Disk Space: Your Mac Needs Room to Breathe
Not enough disk space is another common reason for macOS slowdown. Without enough free space on your startup drive, macOS cannot run the maintenance scripts and background processes that keep your computer running. Unfortunately, Apple doesn’t specify exactly how much free space it takes to keep your Mac happy.
A general rule of thumb is to always keep 15 percent of the boot drive free. This figure applies mainly to laptops with small drives. An iMac with a 3TB drive requires a much lower percentage to meet macOS requirements. But filling a 3TB iMac is much harder than a 128GB MacBook Air.
If you work with large files or create a lot of temporary files (for example, for editing videos or photos), you should have as much free space on your disk as the total size of these temporary files.
To see how much free space you have on your Mac, click the Apple icon in the top left corner, then click About This Mac. Click the Storage tab to see your current disk usage. You can then free up space on your Mac.
System Resources: Are you pushing your Mac too far?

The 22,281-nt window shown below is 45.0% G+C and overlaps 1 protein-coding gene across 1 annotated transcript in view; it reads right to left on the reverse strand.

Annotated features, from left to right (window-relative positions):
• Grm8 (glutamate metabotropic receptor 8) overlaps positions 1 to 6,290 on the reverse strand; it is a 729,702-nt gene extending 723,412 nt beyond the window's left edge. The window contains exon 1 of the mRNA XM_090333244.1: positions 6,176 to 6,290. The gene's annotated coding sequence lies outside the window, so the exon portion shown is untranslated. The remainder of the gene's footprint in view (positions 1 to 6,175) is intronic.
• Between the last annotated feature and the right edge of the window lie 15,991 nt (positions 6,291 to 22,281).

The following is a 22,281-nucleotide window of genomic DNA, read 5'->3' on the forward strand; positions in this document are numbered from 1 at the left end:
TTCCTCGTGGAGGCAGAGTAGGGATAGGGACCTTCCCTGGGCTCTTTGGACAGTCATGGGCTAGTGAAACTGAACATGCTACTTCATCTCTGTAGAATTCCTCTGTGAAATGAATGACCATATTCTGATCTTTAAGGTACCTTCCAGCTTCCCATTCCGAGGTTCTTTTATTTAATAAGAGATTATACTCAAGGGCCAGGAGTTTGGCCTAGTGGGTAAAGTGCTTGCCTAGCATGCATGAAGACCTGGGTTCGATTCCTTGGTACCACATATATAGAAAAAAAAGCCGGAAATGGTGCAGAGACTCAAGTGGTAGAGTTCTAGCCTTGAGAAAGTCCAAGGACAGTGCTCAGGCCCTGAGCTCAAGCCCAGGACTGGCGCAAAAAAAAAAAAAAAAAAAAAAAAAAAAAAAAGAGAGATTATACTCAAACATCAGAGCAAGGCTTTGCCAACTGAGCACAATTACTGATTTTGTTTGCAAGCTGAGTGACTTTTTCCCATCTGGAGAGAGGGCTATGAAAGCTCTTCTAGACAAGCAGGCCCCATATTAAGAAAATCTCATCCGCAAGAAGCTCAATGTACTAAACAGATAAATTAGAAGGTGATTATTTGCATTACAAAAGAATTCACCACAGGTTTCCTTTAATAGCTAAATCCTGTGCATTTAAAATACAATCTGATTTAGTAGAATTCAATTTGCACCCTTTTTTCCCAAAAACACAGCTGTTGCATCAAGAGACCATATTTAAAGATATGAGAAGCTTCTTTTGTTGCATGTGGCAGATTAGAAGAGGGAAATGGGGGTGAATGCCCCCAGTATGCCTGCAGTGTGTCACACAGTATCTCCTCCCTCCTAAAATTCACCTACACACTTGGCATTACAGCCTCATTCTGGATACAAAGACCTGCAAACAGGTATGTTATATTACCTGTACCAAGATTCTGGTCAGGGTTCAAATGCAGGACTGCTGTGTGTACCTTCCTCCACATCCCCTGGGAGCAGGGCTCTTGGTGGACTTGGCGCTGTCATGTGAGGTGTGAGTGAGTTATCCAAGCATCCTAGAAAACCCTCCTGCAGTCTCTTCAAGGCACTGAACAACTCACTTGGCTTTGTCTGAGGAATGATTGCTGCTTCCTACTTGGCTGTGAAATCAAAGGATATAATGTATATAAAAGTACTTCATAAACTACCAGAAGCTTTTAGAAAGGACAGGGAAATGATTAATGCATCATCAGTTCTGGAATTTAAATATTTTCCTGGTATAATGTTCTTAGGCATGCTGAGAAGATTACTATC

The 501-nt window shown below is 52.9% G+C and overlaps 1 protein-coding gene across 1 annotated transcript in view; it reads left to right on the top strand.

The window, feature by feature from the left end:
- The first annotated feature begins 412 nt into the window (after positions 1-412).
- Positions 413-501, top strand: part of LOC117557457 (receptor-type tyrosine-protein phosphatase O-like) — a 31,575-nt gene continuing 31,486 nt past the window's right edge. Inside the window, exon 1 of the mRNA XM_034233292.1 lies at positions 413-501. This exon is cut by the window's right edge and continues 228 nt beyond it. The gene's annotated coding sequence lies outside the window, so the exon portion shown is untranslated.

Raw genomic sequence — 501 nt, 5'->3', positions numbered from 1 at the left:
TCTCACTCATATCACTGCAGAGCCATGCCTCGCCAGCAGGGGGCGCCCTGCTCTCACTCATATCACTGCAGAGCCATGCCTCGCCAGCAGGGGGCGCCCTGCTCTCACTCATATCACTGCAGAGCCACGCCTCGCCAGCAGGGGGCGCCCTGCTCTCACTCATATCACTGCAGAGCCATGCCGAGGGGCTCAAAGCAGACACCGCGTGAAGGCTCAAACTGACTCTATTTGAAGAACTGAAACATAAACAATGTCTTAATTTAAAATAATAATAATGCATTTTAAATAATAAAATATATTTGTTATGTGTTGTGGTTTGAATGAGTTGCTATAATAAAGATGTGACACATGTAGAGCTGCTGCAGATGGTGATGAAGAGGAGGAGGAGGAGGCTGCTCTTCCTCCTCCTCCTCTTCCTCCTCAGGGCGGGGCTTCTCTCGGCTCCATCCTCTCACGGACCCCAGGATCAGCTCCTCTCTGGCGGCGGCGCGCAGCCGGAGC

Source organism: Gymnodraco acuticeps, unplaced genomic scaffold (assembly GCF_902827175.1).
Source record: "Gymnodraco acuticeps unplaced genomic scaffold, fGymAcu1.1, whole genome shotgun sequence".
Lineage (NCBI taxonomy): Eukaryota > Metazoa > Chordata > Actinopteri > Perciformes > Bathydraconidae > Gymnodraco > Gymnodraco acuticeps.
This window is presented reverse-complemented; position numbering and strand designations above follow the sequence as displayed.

Your Mac has a limited amount of resources available, limited by factors such as processor cores, available RAM, and the presence of a dedicated graphics card. Knowing how far you’re pushing your Mac will help you avoid future performance issues.
Here are some common tasks that can bring your Mac to a minimum:
Too many open tabs in your web browser.
Hungry programs like Photoshop open in the background.
Playing graphically intense 3D games.
Working with huge video and photo files or video rendering.
Running two or more of the above (or similarly intensive processes) at the same time.
If you have hundreds of tabs open in a browser like Chrome, don’t be surprised if you run into memory issues. Switching to a Mac-optimized browser such as Safari will help, but you may still need to curb tab dependency.
Browsers, in general, can be a source of poor performance. Too many extensions and plugins negatively impact your browser’s responsiveness. And some web apps can tax your machine just like native ones. One example of this would be using a web-based spreadsheet tool like Google Sheets to process a lot of data.
To see how your system is performing at any given moment, open Activity Monitor and check the «CPU Load» and «Memory Pressure» graphs on the CPU and Memory tabs, respectively.
Hardware problems: problems under the hood
Few computers have a resale value like a Mac. They are built to last and I can tell this because I am typing this on a 2012 MacBook Pro. But problems can arise, especially if your car shows its age. But there are some things you can check for yourself.
Your Mac includes a basic diagnostic tool that you can run yourself. To do this, follow these steps:
Turn off your Mac.